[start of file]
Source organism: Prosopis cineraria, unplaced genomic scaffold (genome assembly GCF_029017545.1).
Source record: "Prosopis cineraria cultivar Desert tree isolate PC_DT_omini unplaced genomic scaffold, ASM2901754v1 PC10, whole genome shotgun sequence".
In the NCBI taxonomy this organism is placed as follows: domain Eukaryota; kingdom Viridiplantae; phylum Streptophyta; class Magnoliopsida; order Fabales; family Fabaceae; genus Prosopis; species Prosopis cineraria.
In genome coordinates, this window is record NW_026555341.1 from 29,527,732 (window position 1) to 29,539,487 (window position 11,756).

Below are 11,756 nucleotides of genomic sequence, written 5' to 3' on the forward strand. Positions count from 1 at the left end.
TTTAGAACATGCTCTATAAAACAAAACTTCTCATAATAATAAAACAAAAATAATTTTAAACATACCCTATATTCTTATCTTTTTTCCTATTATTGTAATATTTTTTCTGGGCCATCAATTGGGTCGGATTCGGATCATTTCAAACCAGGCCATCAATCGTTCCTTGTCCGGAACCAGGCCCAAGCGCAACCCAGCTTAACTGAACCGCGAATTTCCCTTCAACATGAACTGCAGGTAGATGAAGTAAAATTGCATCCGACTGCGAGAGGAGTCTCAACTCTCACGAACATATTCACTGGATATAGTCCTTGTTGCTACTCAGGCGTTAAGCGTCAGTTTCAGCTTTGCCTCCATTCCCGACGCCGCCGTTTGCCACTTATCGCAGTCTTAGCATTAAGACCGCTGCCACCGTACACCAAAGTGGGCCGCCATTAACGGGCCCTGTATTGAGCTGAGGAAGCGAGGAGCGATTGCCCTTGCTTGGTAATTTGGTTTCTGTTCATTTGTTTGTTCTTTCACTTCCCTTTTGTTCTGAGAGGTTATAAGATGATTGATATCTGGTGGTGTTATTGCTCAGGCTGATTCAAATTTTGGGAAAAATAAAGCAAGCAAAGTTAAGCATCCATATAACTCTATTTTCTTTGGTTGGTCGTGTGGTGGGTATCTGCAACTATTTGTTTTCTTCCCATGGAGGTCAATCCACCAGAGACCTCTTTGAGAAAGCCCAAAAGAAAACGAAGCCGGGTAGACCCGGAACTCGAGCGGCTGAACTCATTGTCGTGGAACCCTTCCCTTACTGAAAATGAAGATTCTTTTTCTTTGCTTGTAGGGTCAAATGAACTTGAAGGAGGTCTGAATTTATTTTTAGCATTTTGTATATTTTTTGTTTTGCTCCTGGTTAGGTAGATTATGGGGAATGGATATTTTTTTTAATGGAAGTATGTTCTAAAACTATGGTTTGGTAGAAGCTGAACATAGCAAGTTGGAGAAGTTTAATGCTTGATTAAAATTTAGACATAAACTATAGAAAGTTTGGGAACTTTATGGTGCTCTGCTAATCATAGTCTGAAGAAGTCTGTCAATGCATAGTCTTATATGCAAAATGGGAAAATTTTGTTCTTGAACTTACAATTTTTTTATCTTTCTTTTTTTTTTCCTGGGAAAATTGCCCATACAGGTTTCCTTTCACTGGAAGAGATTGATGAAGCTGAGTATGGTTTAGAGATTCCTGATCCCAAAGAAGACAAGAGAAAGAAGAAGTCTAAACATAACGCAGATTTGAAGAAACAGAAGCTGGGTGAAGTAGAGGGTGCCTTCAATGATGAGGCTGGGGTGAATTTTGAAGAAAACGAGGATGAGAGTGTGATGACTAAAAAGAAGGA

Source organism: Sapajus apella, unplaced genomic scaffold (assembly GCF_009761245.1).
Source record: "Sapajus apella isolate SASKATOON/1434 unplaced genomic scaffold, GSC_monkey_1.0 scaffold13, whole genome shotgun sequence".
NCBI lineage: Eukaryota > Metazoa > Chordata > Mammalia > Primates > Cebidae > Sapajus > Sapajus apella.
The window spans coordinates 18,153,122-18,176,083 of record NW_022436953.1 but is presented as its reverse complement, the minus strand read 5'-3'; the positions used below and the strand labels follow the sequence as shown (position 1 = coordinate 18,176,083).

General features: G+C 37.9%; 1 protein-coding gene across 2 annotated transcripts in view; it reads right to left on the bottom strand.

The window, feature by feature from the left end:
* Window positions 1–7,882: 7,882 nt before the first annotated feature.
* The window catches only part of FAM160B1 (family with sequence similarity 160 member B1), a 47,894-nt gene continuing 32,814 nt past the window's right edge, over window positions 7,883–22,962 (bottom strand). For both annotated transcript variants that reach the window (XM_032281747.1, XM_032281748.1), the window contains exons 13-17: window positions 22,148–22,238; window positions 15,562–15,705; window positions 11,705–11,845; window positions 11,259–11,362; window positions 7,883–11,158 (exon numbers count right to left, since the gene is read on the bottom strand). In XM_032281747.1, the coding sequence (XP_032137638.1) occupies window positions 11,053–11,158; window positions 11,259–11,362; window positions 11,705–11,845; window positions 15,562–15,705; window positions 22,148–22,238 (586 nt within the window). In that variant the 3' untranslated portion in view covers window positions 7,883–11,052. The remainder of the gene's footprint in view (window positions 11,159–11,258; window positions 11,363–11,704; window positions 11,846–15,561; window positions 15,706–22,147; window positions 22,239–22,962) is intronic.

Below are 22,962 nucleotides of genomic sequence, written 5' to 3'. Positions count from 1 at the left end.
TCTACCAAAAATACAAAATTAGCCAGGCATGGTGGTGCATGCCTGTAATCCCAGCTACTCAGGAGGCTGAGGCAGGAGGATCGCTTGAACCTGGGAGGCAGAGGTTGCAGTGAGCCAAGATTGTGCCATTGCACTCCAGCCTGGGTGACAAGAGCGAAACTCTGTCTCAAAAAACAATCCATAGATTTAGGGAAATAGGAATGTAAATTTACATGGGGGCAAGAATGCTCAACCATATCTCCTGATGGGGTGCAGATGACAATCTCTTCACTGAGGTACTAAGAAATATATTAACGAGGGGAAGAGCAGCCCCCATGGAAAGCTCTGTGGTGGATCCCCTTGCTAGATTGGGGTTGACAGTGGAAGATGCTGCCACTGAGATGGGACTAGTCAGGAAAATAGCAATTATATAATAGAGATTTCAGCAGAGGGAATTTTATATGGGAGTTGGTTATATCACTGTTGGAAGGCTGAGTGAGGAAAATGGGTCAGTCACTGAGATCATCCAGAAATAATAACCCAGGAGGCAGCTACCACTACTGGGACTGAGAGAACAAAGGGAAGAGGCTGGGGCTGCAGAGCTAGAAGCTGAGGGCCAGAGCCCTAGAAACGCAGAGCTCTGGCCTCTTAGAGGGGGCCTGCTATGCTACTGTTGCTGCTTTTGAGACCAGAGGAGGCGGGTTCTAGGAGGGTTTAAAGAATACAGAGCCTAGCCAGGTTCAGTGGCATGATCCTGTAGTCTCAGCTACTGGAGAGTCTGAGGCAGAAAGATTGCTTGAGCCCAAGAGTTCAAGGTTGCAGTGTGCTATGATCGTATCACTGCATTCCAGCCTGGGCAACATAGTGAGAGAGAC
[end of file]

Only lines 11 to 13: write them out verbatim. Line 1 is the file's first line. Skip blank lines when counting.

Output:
General features: G+C 37.9%; 1 protein-coding gene across 2 annotated transcripts in view; it reads right to left on the bottom strand.

The window, feature by feature from the left end:
* Window positions 1–7,882: 7,882 nt before the first annotated feature.